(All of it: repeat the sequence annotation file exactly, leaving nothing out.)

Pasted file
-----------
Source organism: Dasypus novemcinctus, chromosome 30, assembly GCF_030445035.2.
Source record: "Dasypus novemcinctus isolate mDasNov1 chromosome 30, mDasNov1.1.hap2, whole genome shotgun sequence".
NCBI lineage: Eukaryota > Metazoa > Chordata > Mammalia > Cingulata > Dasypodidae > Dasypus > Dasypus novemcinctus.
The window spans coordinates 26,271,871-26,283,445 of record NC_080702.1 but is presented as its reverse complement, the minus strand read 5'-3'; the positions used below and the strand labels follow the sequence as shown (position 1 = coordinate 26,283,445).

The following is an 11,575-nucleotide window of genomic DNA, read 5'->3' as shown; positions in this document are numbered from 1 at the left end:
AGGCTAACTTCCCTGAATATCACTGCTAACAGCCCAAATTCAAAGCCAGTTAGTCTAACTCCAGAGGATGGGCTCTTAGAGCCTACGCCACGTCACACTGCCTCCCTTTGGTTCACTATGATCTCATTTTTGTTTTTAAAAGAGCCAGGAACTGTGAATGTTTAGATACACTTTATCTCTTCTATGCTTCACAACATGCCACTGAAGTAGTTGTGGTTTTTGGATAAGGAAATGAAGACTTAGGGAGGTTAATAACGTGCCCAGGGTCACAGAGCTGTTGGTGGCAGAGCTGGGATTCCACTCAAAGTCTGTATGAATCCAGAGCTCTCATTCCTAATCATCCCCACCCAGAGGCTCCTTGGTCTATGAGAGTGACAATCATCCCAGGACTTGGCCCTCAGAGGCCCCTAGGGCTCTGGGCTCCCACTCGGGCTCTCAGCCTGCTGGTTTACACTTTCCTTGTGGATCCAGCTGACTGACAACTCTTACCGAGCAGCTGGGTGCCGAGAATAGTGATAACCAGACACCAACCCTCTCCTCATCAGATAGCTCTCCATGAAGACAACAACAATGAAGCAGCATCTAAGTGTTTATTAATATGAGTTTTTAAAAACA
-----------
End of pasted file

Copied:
Source organism: Dasypus novemcinctus, chromosome 30, assembly GCF_030445035.2.
Source record: "Dasypus novemcinctus isolate mDasNov1 chromosome 30, mDasNov1.1.hap2, whole genome shotgun sequence".
NCBI lineage: Eukaryota > Metazoa > Chordata > Mammalia > Cingulata > Dasypodidae > Dasypus > Dasypus novemcinctus.
The window spans coordinates 26,271,871-26,283,445 of record NC_080702.1 but is presented as its reverse complement, the minus strand read 5'-3'; the positions used below and the strand labels follow the sequence as shown (position 1 = coordinate 26,283,445).

The following is an 11,575-nucleotide window of genomic DNA, read 5'->3' as shown; positions in this document are numbered from 1 at the left end:
AGGCTAACTTCCCTGAATATCACTGCTAACAGCCCAAATTCAAAGCCAGTTAGTCTAACTCCAGAGGATGGGCTCTTAGAGCCTACGCCACGTCACACTGCCTCCCTTTGGTTCACTATGATCTCATTTTTGTTTTTAAAAGAGCCAGGAACTGTGAATGTTTAGATACACTTTATCTCTTCTATGCTTCACAACATGCCACTGAAGTAGTTGTGGTTTTTGGATAAGGAAATGAAGACTTAGGGAGGTTAATAACGTGCCCAGGGTCACAGAGCTGTTGGTGGCAGAGCTGGGATTCCACTCAAAGTCTGTATGAATCCAGAGCTCTCATTCCTAATCATCCCCACCCAGAGGCTCCTTGGTCTATGAGAGTGACAATCATCCCAGGACTTGGCCCTCAGAGGCCCCTAGGGCTCTGGGCTCCCACTCGGGCTCTCAGCCTGCTGGTTTACACTTTCCTTGTGGATCCAGCTGACTGACAACTCTTACCGAGCAGCTGGGTGCCGAGAATAGTGATAACCAGACACCAACCCTCTCCTCATCAGATAGCTCTCCATGAAGACAACAACAATGAAGCAGCATCTAAGTGTTTATTAATATGAGTTTTTAAAAACA